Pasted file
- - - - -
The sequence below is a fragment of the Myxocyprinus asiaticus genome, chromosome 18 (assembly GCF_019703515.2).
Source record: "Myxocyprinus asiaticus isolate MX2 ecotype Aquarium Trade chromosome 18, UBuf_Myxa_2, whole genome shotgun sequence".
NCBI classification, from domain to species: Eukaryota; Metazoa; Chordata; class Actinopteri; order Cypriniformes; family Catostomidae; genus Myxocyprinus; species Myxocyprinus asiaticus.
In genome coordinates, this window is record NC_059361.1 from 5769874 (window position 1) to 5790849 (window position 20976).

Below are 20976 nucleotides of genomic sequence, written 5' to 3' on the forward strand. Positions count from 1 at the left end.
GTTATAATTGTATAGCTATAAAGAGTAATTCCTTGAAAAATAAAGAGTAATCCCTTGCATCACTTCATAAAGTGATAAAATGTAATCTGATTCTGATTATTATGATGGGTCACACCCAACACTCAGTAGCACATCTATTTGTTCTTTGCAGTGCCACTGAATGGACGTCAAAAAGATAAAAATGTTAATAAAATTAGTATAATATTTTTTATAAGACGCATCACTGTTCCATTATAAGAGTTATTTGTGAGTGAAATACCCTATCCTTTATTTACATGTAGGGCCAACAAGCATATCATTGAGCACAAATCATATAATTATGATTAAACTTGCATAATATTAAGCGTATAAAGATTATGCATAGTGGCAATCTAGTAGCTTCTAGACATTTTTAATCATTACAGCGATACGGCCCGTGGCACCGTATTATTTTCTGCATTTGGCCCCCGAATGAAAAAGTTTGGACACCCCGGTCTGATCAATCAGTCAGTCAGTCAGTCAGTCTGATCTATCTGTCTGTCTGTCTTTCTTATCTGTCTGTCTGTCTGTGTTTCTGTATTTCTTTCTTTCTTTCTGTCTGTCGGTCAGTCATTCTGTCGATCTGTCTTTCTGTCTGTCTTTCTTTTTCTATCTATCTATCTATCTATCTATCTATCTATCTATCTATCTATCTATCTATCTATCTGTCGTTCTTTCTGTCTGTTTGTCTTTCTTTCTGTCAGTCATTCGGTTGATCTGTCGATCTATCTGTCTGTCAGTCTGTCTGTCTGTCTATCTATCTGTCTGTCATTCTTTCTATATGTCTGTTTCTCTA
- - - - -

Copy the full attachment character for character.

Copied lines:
The sequence below is a fragment of the Myxocyprinus asiaticus genome, chromosome 18 (assembly GCF_019703515.2).
Source record: "Myxocyprinus asiaticus isolate MX2 ecotype Aquarium Trade chromosome 18, UBuf_Myxa_2, whole genome shotgun sequence".
NCBI classification, from domain to species: Eukaryota; Metazoa; Chordata; class Actinopteri; order Cypriniformes; family Catostomidae; genus Myxocyprinus; species Myxocyprinus asiaticus.
In genome coordinates, this window is record NC_059361.1 from 5769874 (window position 1) to 5790849 (window position 20976).

Below are 20976 nucleotides of genomic sequence, written 5' to 3' on the forward strand. Positions count from 1 at the left end.
GTTATAATTGTATAGCTATAAAGAGTAATTCCTTGAAAAATAAAGAGTAATCCCTTGCATCACTTCATAAAGTGATAAAATGTAATCTGATTCTGATTATTATGATGGGTCACACCCAACACTCAGTAGCACATCTATTTGTTCTTTGCAGTGCCACTGAATGGACGTCAAAAAGATAAAAATGTTAATAAAATTAGTATAATATTTTTTATAAGACGCATCACTGTTCCATTATAAGAGTTATTTGTGAGTGAAATACCCTATCCTTTATTTACATGTAGGGCCAACAAGCATATCATTGAGCACAAATCATATAATTATGATTAAACTTGCATAATATTAAGCGTATAAAGATTATGCATAGTGGCAATCTAGTAGCTTCTAGACATTTTTAATCATTACAGCGATACGGCCCGTGGCACCGTATTATTTTCTGCATTTGGCCCCCGAATGAAAAAGTTTGGACACCCCGGTCTGATCAATCAGTCAGTCAGTCAGTCAGTCTGATCTATCTGTCTGTCTGTCTTTCTTATCTGTCTGTCTGTCTGTGTTTCTGTATTTCTTTCTTTCTTTCTGTCTGTCGGTCAGTCATTCTGTCGATCTGTCTTTCTGTCTGTCTTTCTTTTTCTATCTATCTATCTATCTATCTATCTATCTATCTATCTATCTATCTATCTATCTATCTGTCGTTCTTTCTGTCTGTTTGTCTTTCTTTCTGTCAGTCATTCGGTTGATCTGTCGATCTATCTGTCTGTCAGTCTGTCTGTCTGTCTATCTATCTGTCTGTCATTCTTTCTATATGTCTGTTTCTCTA